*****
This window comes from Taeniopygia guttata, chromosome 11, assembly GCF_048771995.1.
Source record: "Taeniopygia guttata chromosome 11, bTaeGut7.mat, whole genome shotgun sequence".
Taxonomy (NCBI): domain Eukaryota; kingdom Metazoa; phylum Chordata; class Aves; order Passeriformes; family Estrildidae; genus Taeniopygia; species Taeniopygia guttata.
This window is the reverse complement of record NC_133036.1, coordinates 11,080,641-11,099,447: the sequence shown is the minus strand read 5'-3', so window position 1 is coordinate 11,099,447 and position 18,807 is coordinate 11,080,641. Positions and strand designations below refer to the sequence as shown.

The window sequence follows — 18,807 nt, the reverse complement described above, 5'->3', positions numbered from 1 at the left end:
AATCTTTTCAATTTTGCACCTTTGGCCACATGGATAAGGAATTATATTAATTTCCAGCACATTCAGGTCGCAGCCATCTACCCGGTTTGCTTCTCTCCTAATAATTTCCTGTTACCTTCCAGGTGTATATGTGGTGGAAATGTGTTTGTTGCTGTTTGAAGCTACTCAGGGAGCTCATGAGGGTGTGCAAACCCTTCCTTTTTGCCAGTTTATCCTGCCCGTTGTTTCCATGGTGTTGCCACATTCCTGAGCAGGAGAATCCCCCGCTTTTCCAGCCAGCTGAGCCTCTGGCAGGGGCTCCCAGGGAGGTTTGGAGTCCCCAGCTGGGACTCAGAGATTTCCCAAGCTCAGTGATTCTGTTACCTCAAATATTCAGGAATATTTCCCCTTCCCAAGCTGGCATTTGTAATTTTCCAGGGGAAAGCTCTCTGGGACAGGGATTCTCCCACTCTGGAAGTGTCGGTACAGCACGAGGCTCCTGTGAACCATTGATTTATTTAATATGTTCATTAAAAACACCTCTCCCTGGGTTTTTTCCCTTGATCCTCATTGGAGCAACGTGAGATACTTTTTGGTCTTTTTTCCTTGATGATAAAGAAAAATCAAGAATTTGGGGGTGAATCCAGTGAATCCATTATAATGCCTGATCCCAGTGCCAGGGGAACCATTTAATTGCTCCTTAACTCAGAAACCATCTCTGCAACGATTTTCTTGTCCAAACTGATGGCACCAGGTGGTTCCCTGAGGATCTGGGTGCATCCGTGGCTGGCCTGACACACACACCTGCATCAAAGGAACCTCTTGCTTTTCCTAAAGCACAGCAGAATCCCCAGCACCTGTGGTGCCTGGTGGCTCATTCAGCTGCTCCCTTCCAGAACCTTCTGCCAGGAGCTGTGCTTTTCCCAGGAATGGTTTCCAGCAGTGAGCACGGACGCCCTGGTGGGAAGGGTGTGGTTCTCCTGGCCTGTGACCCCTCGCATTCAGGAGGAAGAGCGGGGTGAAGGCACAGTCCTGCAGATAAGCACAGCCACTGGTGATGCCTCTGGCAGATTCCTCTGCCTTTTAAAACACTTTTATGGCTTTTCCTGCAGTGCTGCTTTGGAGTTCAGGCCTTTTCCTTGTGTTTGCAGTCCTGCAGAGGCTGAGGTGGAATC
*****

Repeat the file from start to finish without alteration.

This window comes from Taeniopygia guttata, chromosome 11, assembly GCF_048771995.1.
Source record: "Taeniopygia guttata chromosome 11, bTaeGut7.mat, whole genome shotgun sequence".
Taxonomy (NCBI): domain Eukaryota; kingdom Metazoa; phylum Chordata; class Aves; order Passeriformes; family Estrildidae; genus Taeniopygia; species Taeniopygia guttata.
This window is the reverse complement of record NC_133036.1, coordinates 11,080,641-11,099,447: the sequence shown is the minus strand read 5'-3', so window position 1 is coordinate 11,099,447 and position 18,807 is coordinate 11,080,641. Positions and strand designations below refer to the sequence as shown.

The window sequence follows — 18,807 nt, the reverse complement described above, 5'->3', positions numbered from 1 at the left end:
AATCTTTTCAATTTTGCACCTTTGGCCACATGGATAAGGAATTATATTAATTTCCAGCACATTCAGGTCGCAGCCATCTACCCGGTTTGCTTCTCTCCTAATAATTTCCTGTTACCTTCCAGGTGTATATGTGGTGGAAATGTGTTTGTTGCTGTTTGAAGCTACTCAGGGAGCTCATGAGGGTGTGCAAACCCTTCCTTTTTGCCAGTTTATCCTGCCCGTTGTTTCCATGGTGTTGCCACATTCCTGAGCAGGAGAATCCCCCGCTTTTCCAGCCAGCTGAGCCTCTGGCAGGGGCTCCCAGGGAGGTTTGGAGTCCCCAGCTGGGACTCAGAGATTTCCCAAGCTCAGTGATTCTGTTACCTCAAATATTCAGGAATATTTCCCCTTCCCAAGCTGGCATTTGTAATTTTCCAGGGGAAAGCTCTCTGGGACAGGGATTCTCCCACTCTGGAAGTGTCGGTACAGCACGAGGCTCCTGTGAACCATTGATTTATTTAATATGTTCATTAAAAACACCTCTCCCTGGGTTTTTTCCCTTGATCCTCATTGGAGCAACGTGAGATACTTTTTGGTCTTTTTTCCTTGATGATAAAGAAAAATCAAGAATTTGGGGGTGAATCCAGTGAATCCATTATAATGCCTGATCCCAGTGCCAGGGGAACCATTTAATTGCTCCTTAACTCAGAAACCATCTCTGCAACGATTTTCTTGTCCAAACTGATGGCACCAGGTGGTTCCCTGAGGATCTGGGTGCATCCGTGGCTGGCCTGACACACACACCTGCATCAAAGGAACCTCTTGCTTTTCCTAAAGCACAGCAGAATCCCCAGCACCTGTGGTGCCTGGTGGCTCATTCAGCTGCTCCCTTCCAGAACCTTCTGCCAGGAGCTGTGCTTTTCCCAGGAATGGTTTCCAGCAGTGAGCACGGACGCCCTGGTGGGAAGGGTGTGGTTCTCCTGGCCTGTGACCCCTCGCATTCAGGAGGAAGAGCGGGGTGAAGGCACAGTCCTGCAGATAAGCACAGCCACTGGTGATGCCTCTGGCAGATTCCTCTGCCTTTTAAAACACTTTTATGGCTTTTCCTGCAGTGCTGCTTTGGAGTTCAGGCCTTTTCCTTGTGTTTGCAGTCCTGCAGAGGCTGAGGTGGAATC